The Republic of France is the third largest country in Europe, exceeded in size only by Russia and the Ukraine. Its 550,000 square kilometers (213,000 square miles), including the island department of Corsica, is about four-fifths the size of Texas.

Armillary sphere of duc de Chartres


France lies on the western edge of the Eurasian continent, with a latitude*** range between 42°30°N and 51°N and a longitude range of 4°W and 8°E. The country shares borders with eight other countries: Spain and tiny Andorra to the southwest, Italy and Monaco to the southeast, Germany and Switzerland to the east, and Luxembourg and Belgium to the north. It also has extensive coastlines, bounded by the North Sea to the extreme northeast, the English Channel to the north, the Atlantic Ocean to the west and the Mediterranean Sea to the south. Thus, France enjoys a prime hub location which links much of Europe, as well as having natural outlets to the Americas and Africa.

Political Divisions

Although of human construction, it might be useful to note here that since 1790, continental France has been divided into twenty-two administrative regions, which are further subdivided into ninety-six administrative departments, including the island of Corsica. Created during the Revolution, departments were designed to overcome old province loyalties and to create more uniform administrative units. In addition, it has four overseas departments, considered part of the Republic of France, which include the Caribbean islands of Guadeloupe and Martinique, French Guiana in South America, and the island of Reunion in the Indian Ocean. Departments are further subdivided into numerous local units, historically based on parishes and small communities. Today, the French still often identify themselves most closely with their place of origin. Such local attachments preserve a measure of diversity in France. As other remnants of its once-vast overseas empire, it also has several small territories around the globe which have varying degrees of self rule. It should be noted that unlike the federal system of the United States in which the states have reserved powers of their own, the French national government has centralized power, and none of these administrative divisions have power in their own right unless it has been specifically granted. In this way, French goverment is still influenced by the centralizaiton of politics represented by Louis XIV. Of course, today France is a representative democracy with universal suffrage.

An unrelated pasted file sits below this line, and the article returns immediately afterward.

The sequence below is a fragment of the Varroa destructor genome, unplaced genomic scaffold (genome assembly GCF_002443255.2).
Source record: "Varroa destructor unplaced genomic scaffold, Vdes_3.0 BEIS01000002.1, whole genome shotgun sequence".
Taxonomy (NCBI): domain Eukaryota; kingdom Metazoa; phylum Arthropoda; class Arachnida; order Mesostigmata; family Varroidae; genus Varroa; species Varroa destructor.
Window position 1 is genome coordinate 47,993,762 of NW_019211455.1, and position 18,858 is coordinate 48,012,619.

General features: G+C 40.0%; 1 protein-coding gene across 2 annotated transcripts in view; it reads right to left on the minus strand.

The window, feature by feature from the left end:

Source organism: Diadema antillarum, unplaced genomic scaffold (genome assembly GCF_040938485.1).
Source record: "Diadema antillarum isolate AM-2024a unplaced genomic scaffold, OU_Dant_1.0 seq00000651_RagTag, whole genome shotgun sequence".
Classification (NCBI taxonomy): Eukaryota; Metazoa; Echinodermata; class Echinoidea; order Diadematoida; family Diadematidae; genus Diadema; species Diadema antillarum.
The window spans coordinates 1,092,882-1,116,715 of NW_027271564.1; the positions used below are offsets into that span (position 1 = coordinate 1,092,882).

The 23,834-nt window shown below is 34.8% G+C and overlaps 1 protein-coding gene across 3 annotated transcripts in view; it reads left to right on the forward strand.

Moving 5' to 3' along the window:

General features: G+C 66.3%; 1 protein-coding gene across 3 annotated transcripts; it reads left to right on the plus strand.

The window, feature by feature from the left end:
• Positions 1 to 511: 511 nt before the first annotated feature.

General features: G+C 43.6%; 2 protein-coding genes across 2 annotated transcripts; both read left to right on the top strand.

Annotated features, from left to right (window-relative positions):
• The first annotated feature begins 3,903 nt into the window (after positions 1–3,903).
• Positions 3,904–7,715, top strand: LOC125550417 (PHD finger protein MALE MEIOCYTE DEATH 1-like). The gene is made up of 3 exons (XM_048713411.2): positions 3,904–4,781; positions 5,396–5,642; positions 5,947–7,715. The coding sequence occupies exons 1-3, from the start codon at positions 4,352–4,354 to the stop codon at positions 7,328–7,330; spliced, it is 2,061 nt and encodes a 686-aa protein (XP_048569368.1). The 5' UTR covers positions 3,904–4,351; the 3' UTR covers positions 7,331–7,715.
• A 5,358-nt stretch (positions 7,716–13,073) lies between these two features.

The French terrain is noted for its variety as well as its beauty. Extending away from the Pyrenees Mountains that divide it from Spain, the northern portion of France is dominated by the North European Plain, which stretches northeastward through the Aquitaine lowland, and the Loire and Paris Basins into central Europe. This broad and fertile lowland of plains, plateaus, and basins, slopes gently to the Bay of Biscay on its western margin and to the English Channel in its northern French extent. Another major feature of the country includes the Hercynians, a system of forested hill lands that are very old, worn, and rounded. Most of south central France is in one huge region of Hercynian hill lands called the Massif Central, covering about one-sixth of the country. Further to the north and east, the Hercynian formations of the Vosges and Ardennes Forest are found, with yet another in Brittany, called the Armorican Massif. The remainder of France is generally mountainous. The French Alps, like the Pyrenees, are much younger and higher mountains than the ancient ranges of the Hercynians. They have sharp peaks, glacier and river-carved valleys and upland pastures. Located in the southeastern part of France, the French Alps include Mont Blanc, Europe’s highest peak at 4,807 meters (15,771 feet). But with many mountain passes and man-made tunnels, the Alps do not present a barrier to other countries. The Jura mountains, along the border with Switzerland and separate from the Alps, are much lower in altitude. The 5,500 kilometers of coastline also reflect great diversity and provide France with many ports. Whereas Brittany’s margins are rocky and indented, the northern coast of Normandy is faced with chalk cliffs, the Atlantic is bordered with low-lying sandy beaches, and areas of the Mediterranean coast and Corsica have rugged slopes with pebbly or sandy beaches. With such a large coastal area, France enjoys an economic, as well as a scenic, advantage few other countries have.